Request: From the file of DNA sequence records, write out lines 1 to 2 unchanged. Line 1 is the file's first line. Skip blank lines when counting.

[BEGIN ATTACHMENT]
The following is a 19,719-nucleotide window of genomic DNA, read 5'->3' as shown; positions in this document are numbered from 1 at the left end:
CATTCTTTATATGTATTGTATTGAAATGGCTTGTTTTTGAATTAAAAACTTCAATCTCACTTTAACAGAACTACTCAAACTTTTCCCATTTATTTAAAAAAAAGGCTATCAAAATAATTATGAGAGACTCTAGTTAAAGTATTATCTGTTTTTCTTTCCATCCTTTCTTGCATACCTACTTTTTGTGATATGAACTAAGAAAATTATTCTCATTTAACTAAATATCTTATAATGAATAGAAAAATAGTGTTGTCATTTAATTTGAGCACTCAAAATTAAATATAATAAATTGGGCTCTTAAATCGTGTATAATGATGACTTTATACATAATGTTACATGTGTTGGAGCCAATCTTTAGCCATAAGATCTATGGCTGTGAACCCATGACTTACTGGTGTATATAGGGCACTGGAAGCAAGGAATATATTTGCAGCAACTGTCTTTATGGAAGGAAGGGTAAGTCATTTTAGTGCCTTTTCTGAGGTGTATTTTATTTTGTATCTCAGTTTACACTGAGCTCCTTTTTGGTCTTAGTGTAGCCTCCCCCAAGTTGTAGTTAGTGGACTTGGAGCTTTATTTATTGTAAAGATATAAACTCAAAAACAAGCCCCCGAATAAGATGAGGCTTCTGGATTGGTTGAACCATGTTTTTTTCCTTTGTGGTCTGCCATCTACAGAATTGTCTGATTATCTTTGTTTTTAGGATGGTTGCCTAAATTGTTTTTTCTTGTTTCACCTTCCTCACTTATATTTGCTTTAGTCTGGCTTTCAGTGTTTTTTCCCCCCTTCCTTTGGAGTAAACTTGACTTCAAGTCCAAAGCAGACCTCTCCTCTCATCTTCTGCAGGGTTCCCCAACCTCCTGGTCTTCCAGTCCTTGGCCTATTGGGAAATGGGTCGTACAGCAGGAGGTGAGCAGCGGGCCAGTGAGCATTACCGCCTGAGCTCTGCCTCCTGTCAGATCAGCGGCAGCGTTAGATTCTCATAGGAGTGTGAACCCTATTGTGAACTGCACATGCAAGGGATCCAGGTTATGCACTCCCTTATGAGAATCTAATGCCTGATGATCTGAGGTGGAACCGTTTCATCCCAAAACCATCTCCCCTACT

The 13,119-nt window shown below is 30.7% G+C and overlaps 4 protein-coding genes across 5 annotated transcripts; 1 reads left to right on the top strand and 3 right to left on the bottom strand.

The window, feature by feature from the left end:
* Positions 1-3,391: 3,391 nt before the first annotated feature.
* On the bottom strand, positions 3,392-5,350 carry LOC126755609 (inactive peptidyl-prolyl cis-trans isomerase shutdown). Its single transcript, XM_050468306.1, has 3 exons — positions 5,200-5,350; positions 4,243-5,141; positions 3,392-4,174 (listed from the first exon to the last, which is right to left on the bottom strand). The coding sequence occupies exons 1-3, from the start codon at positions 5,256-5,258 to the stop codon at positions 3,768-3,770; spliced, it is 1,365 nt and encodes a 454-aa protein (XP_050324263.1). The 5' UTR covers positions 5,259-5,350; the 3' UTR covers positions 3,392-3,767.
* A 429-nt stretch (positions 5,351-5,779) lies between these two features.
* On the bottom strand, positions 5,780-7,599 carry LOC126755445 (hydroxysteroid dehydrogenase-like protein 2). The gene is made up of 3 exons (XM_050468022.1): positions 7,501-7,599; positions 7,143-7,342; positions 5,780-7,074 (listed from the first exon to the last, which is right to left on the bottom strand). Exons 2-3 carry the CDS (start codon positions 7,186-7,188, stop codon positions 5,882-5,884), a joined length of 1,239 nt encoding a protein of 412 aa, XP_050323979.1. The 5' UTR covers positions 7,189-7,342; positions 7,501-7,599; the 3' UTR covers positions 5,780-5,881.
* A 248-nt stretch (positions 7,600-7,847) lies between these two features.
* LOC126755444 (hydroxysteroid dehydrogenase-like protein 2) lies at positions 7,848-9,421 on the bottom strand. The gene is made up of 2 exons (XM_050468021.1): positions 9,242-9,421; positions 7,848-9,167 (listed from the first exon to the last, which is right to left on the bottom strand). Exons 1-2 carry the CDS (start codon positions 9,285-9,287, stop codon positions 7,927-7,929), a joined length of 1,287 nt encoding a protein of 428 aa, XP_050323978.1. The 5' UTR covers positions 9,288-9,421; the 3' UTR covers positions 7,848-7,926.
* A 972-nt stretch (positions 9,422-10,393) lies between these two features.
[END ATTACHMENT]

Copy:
The following is a 19,719-nucleotide window of genomic DNA, read 5'->3' as shown; positions in this document are numbered from 1 at the left end:
CATTCTTTATATGTATTGTATTGAAATGGCTTGTTTTTGAATTAAAAACTTCAATCTCACTTTAACAGAACTACTCAAACTTTTCCCATTTATTTAAAAAAAAGGCTATCAAAATAATTATGAGAGACTCTAGTTAAAGTATTATCTGTTTTTCTTTCCATCCTTTCTTGCATACCTACTTTTTGTGATATGAACTAAGAAAATTATTCTCATTTAACTAAATATCTTATAATGAATAGAAAAATAGTGTTGTCATTTAATTTGAGCACTCAAAATTAAATATAATAAATTGGGCTCTTAAATCGTGTATAATGATGACTTTATACATAATGTTACATGTGTTGGAGCCAATCTTTAGCCATAAGATCTATGGCTGTGAACCCATGACTTACTGGTGTATATAGGGCACTGGAAGCAAGGAATATATTTGCAGCAACTGTCTTTATGGAAGGAAGGGTAAGTCATTTTAGTGCCTTTTCTGAGGTGTATTTTATTTTGTATCTCAGTTTACACTGAGCTCCTTTTTGGTCTTAGTGTAGCCTCCCCCAAGTTGTAGTTAGTGGACTTGGAGCTTTATTTATTGTAAAGATATAAACTCAAAAACAAGCCCCCGAATAAGATGAGGCTTCTGGATTGGTTGAACCATGTTTTTTTCCTTTGTGGTCTGCCATCTACAGAATTGTCTGATTATCTTTGTTTTTAGGATGGTTGCCTAAATTGTTTTTTCTTGTTTCACCTTCCTCACTTATATTTGCTTTAGTCTGGCTTTCAGTGTTTTTTCCCCCCTTCCTTTGGAGTAAACTTGACTTCAAGTCCAAAGCAGACCTCTCCTCTCATCTTCTGCAGGGTTCCCCAACCTCCTGGTCTTCCAGTCCTTGGCCTATTGGGAAATGGGTCGTACAGCAGGAGGTGAGCAGCGGGCCAGTGAGCATTACCGCCTGAGCTCTGCCTCCTGTCAGATCAGCGGCAGCGTTAGATTCTCATAGGAGTGTGAACCCTATTGTGAACTGCACATGCAAGGGATCCAGGTTATGCACTCCCTTATGAGAATCTAATGCCTGATGATCTGAGGTGGAACCGTTTCATCCCAAAACCATCTCCCCTACT